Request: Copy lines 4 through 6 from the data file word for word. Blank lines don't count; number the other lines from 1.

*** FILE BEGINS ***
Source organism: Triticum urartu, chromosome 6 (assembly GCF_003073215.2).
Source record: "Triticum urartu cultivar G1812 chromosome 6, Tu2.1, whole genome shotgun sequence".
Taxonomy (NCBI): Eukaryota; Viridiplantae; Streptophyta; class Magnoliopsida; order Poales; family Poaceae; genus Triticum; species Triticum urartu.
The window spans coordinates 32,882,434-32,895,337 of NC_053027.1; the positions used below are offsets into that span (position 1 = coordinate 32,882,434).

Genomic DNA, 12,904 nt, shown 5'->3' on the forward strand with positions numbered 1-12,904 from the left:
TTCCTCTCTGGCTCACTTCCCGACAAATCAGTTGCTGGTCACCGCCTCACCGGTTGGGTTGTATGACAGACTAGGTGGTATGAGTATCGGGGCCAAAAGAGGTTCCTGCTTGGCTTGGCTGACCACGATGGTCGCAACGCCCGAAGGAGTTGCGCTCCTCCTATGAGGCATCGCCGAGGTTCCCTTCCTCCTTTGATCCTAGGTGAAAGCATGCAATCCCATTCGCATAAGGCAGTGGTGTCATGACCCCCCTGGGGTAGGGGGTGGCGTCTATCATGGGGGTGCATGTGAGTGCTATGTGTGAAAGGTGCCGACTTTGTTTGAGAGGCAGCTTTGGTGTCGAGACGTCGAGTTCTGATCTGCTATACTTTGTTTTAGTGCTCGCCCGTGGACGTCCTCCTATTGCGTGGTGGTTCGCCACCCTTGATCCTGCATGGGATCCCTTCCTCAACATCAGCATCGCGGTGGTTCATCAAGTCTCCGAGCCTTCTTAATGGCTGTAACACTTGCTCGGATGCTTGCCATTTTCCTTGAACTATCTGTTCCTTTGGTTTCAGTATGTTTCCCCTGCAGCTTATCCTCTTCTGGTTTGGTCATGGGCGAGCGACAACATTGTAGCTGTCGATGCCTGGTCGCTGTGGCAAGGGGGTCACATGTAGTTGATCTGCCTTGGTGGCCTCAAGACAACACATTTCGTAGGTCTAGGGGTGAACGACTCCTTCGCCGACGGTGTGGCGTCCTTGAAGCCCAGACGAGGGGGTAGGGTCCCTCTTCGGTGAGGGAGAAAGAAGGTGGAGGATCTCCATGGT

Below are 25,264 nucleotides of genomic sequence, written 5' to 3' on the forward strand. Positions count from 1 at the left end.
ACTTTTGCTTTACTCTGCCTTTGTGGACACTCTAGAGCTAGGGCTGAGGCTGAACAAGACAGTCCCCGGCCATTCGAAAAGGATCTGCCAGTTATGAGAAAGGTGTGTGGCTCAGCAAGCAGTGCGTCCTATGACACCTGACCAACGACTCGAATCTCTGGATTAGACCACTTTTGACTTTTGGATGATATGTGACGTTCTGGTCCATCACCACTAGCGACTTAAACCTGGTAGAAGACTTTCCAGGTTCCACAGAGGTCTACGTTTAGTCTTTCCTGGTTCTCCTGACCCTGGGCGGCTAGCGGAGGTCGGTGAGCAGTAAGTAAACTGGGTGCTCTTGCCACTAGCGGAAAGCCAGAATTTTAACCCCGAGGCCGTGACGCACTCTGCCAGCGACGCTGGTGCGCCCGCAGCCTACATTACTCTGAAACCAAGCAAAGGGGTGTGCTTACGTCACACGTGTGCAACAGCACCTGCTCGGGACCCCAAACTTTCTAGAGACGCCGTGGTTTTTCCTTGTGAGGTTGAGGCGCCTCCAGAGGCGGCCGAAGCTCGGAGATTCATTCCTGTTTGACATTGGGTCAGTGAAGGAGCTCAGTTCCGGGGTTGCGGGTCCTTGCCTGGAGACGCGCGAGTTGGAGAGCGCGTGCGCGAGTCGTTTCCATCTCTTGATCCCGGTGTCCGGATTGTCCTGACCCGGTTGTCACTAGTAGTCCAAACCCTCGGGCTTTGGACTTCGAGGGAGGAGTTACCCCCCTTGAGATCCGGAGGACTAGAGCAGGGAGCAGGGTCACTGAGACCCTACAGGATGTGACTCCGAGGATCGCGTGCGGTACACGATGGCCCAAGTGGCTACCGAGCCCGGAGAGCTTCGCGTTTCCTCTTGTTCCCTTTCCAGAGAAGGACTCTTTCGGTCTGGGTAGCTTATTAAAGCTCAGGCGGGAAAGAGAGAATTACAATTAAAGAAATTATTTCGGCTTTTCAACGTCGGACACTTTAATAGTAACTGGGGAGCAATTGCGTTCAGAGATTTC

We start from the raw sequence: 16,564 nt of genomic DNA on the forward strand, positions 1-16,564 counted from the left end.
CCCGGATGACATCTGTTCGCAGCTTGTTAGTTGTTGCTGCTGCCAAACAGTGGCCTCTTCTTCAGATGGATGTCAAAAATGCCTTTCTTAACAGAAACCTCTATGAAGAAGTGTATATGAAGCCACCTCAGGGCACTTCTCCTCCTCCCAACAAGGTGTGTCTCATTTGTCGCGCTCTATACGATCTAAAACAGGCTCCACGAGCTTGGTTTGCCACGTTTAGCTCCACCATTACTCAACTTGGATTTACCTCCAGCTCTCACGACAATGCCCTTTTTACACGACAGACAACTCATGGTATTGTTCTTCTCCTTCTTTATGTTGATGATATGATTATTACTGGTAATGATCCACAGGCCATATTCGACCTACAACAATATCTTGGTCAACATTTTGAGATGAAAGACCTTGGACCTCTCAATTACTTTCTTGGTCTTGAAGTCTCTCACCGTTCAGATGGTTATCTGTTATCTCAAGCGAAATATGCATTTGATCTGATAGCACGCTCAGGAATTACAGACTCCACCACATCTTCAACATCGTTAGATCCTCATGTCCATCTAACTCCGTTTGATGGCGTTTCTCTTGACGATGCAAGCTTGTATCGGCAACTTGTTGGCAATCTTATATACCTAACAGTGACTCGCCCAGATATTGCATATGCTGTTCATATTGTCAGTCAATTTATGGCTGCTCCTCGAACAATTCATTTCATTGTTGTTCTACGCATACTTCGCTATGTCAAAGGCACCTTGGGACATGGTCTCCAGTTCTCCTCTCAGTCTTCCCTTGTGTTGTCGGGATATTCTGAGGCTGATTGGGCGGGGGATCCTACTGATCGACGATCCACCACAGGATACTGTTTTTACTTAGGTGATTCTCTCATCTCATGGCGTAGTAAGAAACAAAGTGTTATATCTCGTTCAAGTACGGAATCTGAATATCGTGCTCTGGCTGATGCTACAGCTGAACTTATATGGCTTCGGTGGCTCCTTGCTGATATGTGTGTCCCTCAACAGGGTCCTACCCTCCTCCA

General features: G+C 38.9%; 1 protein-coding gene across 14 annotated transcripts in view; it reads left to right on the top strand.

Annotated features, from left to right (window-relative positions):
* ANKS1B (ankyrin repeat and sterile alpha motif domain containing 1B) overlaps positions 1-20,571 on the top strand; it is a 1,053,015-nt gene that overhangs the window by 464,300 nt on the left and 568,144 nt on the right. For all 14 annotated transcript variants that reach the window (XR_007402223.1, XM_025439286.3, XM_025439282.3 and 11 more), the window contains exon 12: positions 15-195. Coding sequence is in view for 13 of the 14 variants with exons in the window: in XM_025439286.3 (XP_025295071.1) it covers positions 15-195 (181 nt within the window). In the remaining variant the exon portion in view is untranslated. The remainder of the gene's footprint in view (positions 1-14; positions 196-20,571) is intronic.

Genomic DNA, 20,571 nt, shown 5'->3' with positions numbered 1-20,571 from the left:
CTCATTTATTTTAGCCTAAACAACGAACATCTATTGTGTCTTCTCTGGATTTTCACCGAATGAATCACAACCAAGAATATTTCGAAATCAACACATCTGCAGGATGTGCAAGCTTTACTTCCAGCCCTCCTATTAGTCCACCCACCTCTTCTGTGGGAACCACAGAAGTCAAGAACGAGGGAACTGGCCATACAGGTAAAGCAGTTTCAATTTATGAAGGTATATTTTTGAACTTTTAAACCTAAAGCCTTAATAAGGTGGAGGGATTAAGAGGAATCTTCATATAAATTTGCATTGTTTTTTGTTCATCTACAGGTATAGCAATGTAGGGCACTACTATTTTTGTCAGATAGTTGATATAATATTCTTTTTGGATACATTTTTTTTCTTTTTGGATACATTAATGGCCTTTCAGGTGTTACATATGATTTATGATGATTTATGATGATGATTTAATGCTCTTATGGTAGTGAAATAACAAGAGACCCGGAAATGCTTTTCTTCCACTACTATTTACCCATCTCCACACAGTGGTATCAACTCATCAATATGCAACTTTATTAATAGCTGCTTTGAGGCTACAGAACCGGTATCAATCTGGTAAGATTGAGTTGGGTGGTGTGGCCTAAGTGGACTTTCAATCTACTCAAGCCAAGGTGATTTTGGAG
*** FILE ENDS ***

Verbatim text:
The window spans coordinates 32,882,434-32,895,337 of NC_053027.1; the positions used below are offsets into that span (position 1 = coordinate 32,882,434).

Genomic DNA, 12,904 nt, shown 5'->3' on the forward strand with positions numbered 1-12,904 from the left:
TTCCTCTCTGGCTCACTTCCCGACAAATCAGTTGCTGGTCACCGCCTCACCGGTTGGGTTGTATGACAGACTAGGTGGTATGAGTATCGGGGCCAAAAGAGGTTCCTGCTTGGCTTGGCTGACCACGATGGTCGCAACGCCCGAAGGAGTTGCGCTCCTCCTATGAGGCATCGCCGAGGTTCCCTTCCTCCTTTGATCCTAGGTGAAAGCATGCAATCCCATTCGCATAAGGCAGTGGTGTCATGACCCCCCTGGGGTAGGGGGTGGCGTCTATCATGGGGGTGCATGTGAGTGCTATGTGTGAAAGGTGCCGACTTTGTTTGAGAGGCAGCTTTGGTGTCGAGACGTCGAGTTCTGATCTGCTATACTTTGTTTTAGTGCTCGCCCGTGGACGTCCTCCTATTGCGTGGTGGTTCGCCACCCTTGATCCTGCATGGGATCCCTTCCTCAACATCAGCATCGCGGTGGTTCATCAAGTCTCCGAGCCTTCTTAATGGCTGTAACACTTGCTCGGATGCTTGCCATTTTCCTTGAACTATCTGTTCCTTTGGTTTCAGTATGTTTCCCCTGCAGCTTATCCTCTTCTGGTTTGGTCATGGGCGAGCGACAACATTGTAGCTGTCGATGCCTGGTCGCTGTGGCAAGGGGGTCACATGTAGTTGATCTGCCTTGGTGGCCTCAAGACAACACATTTCGTAGGTCTAGGGGTGAACGACTCCTTCGCCGACGGTGTGGCGTCCTTGAAGCCCAGACGAGGGGGTAGGGTCCCTCTTCGGTGAGGGAGAAAGAAGGTGGAGGATCTCCATGGT